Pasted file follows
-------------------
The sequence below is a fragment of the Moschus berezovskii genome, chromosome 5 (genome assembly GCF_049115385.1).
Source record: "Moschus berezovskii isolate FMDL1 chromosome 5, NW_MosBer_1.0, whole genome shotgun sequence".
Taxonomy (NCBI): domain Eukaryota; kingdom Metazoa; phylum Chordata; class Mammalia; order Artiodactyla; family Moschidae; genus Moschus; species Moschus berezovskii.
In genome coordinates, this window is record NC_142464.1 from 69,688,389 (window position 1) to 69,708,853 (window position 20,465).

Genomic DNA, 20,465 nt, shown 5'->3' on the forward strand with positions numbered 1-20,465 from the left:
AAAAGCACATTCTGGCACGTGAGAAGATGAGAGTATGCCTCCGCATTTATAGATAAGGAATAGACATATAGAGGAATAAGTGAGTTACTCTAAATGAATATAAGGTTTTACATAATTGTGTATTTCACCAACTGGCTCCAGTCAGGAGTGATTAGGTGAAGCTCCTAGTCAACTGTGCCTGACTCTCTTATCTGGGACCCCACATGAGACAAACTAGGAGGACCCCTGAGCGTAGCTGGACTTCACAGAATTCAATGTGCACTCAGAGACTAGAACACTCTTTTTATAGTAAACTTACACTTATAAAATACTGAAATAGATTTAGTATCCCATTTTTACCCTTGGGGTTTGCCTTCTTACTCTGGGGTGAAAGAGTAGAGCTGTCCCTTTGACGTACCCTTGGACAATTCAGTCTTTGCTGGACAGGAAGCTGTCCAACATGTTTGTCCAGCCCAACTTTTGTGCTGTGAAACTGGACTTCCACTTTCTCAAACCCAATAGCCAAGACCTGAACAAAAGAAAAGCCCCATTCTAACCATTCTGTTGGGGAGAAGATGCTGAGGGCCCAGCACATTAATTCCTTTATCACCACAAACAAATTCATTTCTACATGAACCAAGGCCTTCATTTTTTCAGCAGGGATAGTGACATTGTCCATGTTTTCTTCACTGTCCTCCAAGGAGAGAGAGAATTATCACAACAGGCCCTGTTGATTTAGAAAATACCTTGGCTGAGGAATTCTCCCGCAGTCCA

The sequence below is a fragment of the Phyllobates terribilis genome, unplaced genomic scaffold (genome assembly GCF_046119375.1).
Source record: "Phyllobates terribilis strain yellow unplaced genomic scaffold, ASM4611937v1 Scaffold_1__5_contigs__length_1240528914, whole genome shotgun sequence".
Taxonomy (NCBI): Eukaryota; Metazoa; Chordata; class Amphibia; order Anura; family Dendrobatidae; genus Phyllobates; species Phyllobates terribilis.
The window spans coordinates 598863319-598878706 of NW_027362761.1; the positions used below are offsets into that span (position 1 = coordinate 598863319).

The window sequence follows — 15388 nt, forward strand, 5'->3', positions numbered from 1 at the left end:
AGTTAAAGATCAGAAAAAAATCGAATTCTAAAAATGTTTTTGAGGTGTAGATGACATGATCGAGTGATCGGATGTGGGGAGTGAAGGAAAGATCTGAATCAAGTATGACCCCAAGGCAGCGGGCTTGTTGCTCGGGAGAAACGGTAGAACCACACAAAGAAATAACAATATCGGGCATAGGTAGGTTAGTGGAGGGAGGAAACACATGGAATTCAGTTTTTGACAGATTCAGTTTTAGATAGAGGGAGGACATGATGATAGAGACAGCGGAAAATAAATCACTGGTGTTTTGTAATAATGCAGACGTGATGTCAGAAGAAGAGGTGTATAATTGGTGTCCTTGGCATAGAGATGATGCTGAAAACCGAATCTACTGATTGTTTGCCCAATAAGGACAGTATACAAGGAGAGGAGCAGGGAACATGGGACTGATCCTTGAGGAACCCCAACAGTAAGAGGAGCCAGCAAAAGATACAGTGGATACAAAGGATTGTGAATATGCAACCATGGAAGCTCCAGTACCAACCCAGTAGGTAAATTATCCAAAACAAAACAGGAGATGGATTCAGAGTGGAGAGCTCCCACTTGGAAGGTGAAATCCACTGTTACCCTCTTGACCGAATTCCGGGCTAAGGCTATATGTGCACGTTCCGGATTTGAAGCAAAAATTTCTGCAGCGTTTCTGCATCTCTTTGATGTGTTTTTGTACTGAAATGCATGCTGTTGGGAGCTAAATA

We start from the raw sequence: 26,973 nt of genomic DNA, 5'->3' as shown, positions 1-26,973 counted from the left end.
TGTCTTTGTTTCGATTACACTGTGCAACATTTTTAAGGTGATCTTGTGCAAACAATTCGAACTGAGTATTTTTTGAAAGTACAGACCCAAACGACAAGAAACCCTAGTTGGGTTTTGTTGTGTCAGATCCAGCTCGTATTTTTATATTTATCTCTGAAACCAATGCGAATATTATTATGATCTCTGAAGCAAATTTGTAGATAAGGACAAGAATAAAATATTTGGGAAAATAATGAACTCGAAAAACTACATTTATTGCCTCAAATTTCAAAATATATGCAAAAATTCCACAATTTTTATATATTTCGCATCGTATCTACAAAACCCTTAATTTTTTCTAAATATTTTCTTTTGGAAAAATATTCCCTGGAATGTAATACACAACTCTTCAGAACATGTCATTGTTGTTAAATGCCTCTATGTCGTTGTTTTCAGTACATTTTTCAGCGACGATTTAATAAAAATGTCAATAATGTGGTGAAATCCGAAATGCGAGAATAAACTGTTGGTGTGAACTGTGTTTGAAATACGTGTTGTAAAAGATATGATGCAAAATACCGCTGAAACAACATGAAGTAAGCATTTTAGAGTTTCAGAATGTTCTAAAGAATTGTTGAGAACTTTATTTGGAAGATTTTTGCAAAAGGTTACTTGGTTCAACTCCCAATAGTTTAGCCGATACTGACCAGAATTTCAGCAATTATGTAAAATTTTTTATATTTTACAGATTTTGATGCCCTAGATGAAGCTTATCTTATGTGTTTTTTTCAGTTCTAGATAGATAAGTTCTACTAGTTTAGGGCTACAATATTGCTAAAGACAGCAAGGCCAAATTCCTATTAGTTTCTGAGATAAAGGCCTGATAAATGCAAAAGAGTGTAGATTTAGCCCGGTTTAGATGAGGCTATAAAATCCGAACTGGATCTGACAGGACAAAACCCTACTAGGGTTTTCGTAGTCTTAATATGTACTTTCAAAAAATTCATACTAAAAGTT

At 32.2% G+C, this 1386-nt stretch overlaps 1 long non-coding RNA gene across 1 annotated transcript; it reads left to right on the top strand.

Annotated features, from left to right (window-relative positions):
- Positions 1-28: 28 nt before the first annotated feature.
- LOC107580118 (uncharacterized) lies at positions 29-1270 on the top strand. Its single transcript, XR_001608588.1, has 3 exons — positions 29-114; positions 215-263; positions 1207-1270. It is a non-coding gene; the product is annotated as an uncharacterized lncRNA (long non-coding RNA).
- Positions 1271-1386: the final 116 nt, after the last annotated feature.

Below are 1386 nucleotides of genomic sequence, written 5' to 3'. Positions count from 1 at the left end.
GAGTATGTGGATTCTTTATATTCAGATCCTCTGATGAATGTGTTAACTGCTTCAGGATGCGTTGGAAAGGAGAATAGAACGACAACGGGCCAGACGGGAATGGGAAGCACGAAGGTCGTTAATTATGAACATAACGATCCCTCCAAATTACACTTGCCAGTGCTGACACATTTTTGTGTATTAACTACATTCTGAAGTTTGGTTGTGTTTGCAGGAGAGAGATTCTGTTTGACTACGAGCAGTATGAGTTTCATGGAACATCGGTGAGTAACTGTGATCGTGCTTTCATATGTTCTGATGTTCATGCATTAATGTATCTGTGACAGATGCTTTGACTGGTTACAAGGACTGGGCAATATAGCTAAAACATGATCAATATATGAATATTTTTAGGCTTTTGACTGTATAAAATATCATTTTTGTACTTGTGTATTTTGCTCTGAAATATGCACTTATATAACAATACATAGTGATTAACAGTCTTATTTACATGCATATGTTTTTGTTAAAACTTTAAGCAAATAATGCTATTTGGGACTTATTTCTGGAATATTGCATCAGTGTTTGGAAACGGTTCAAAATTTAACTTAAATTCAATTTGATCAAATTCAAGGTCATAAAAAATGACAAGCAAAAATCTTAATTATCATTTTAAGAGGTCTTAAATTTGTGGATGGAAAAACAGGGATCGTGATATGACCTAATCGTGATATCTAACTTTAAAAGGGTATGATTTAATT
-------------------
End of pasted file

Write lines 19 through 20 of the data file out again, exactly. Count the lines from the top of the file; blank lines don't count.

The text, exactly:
- Positions 1271-1386: the final 116 nt, after the last annotated feature.

Below are 1386 nucleotides of genomic sequence, written 5' to 3'. Positions count from 1 at the left end.